Cucumber

This post is dedicated to Kelly.

 

A summer salad including cucumbers is a popular addition to the table, and it seems that this has long been the case; there are references to cucumbers in some of the earliest writing in English. Before you assume, however, that this means the word comes from Old English and a Germanic route, I should point out that there are references to the vegetable in early texts, but not necessarily under the same name.

Let’s start by taking a look at Middle English. We can find a small variety of forms, such as cucomer, cocumer, cucumerber, kikombre and also the familiar-looking cucumber. I have chosen this rather intriguing reference from 1440:

Tak brok grese..& þe leues of cucumerbers.

(Take badger fat and the leaves of cucumbers).

This has been taken from the Thornton Medical Book, a fifteenth century transcription by Yorkshire landowner Robert Thornton of earlier texts from London and Lincolnshire. You may be raising your eyebrows wondering what on earth the badger fat was for, and what he concoction was supposed to heal, but I am afraid I am going to disappoint you. Our interest in this instance is in the word for the cucumber.

The word came into English in the fourteenth century. As was the case with a large number of other words adopted at a smilar time, it came from Old French. The term in French was cocombre (which can be compared with Modern French concombre; similarly very little changed). Old French took the word from  Latin cucumerem, which comes from the nominative form cucumis, meaning, guess what; ‘cucumber’. This Latin word is also the source of words in a number of other European languages, such as Italian cocomero, meaning ‘watermelon’, Spanish cohombro, which means ‘cucumber’, Portuguese and Spanish cogombro, also meaning ‘cucumber’.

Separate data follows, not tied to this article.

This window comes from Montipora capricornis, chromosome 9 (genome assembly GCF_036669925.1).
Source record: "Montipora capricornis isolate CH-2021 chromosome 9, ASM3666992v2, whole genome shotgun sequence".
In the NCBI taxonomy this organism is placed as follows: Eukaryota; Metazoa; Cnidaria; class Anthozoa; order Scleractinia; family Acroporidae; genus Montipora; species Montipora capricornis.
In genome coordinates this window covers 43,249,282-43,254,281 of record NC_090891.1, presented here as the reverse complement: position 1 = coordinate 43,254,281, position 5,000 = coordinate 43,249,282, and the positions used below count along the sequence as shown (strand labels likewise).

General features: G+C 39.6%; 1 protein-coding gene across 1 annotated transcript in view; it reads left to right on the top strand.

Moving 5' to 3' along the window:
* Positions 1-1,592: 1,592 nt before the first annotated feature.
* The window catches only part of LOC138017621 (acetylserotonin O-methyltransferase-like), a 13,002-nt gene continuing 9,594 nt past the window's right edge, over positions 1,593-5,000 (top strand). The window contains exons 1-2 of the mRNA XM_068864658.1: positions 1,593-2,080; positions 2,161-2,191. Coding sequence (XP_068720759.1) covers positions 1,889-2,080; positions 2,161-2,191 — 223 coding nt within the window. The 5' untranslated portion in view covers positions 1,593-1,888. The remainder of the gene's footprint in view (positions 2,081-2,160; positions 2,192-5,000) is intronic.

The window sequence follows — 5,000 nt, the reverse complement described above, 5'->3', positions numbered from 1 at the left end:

We cannot trace the word any further into the past, except to say that it does not appear to have come from Proto-Indo-European, and may be from a Mediterranean language predating the Italic languages in the region.

Now, you will recall that I said that there is mention of cucumbers in some of the earliest texts in English. This of course means that they can be found before the fourteenth century and the advent of the word ‘cucumber’. In earlier forms of English, they are known by a different name. Let’s take a look.

Cúciíméres, ðæt synd eorþæppla

Cuciimeres, that are cucumbers.

This line comes from the Anglo-Saxon version of the Book of Numbers, dating to the ninth century. If you look carefully, you will notice that the English word used is eorþæppla, which literally means ‘earth-apples’. I rather like this term, and if you refer to the entry on apple, you will see that apple was a general word used for fruit and not just the specific fruit it is used for today.

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4 thoughts on “Cucumber

  1. > Portuguese cogombro

    I’ve never heard of that word; in my corner of the word we call them pepinos. I got curious and turns out this is from Greek πέπων, “cucumber”, apparently also “melon”, from which English “pumpkin”!

  2. Oh, that’s interesting!

    Earthapple of course became the name of those strange tubers introduced from the new world – at least in French (pomme de terres), Dutch (aardappel) and in German (Erdapfel).

    Looked this up in DWDS and earlier German forms were used for melons (old High German: erdaphul) and cucumbers (middle High German: ertaphel).

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